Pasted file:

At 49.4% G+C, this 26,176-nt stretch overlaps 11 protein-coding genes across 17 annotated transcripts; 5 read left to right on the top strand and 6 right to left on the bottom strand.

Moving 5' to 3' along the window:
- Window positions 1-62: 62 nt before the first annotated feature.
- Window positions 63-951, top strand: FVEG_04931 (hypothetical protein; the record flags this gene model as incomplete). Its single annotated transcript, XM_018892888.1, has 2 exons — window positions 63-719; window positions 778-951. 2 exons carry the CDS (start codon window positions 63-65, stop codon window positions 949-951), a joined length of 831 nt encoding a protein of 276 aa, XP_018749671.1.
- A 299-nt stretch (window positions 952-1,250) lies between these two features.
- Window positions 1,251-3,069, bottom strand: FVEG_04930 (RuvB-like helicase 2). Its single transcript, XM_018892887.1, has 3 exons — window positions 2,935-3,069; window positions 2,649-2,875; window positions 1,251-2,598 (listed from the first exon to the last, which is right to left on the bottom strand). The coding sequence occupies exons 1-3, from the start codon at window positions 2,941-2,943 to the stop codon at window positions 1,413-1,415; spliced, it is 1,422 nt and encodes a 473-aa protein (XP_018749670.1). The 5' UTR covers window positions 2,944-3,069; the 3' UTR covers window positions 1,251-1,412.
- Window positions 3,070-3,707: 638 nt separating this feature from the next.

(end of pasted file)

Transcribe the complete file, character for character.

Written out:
At 49.4% G+C, this 26,176-nt stretch overlaps 11 protein-coding genes across 17 annotated transcripts; 5 read left to right on the top strand and 6 right to left on the bottom strand.

Moving 5' to 3' along the window:
- Window positions 1-62: 62 nt before the first annotated feature.
- Window positions 63-951, top strand: FVEG_04931 (hypothetical protein; the record flags this gene model as incomplete). Its single annotated transcript, XM_018892888.1, has 2 exons — window positions 63-719; window positions 778-951. 2 exons carry the CDS (start codon window positions 63-65, stop codon window positions 949-951), a joined length of 831 nt encoding a protein of 276 aa, XP_018749671.1.
- A 299-nt stretch (window positions 952-1,250) lies between these two features.
- Window positions 1,251-3,069, bottom strand: FVEG_04930 (RuvB-like helicase 2). Its single transcript, XM_018892887.1, has 3 exons — window positions 2,935-3,069; window positions 2,649-2,875; window positions 1,251-2,598 (listed from the first exon to the last, which is right to left on the bottom strand). The coding sequence occupies exons 1-3, from the start codon at window positions 2,941-2,943 to the stop codon at window positions 1,413-1,415; spliced, it is 1,422 nt and encodes a 473-aa protein (XP_018749670.1). The 5' UTR covers window positions 2,944-3,069; the 3' UTR covers window positions 1,251-1,412.
- Window positions 3,070-3,707: 638 nt separating this feature from the next.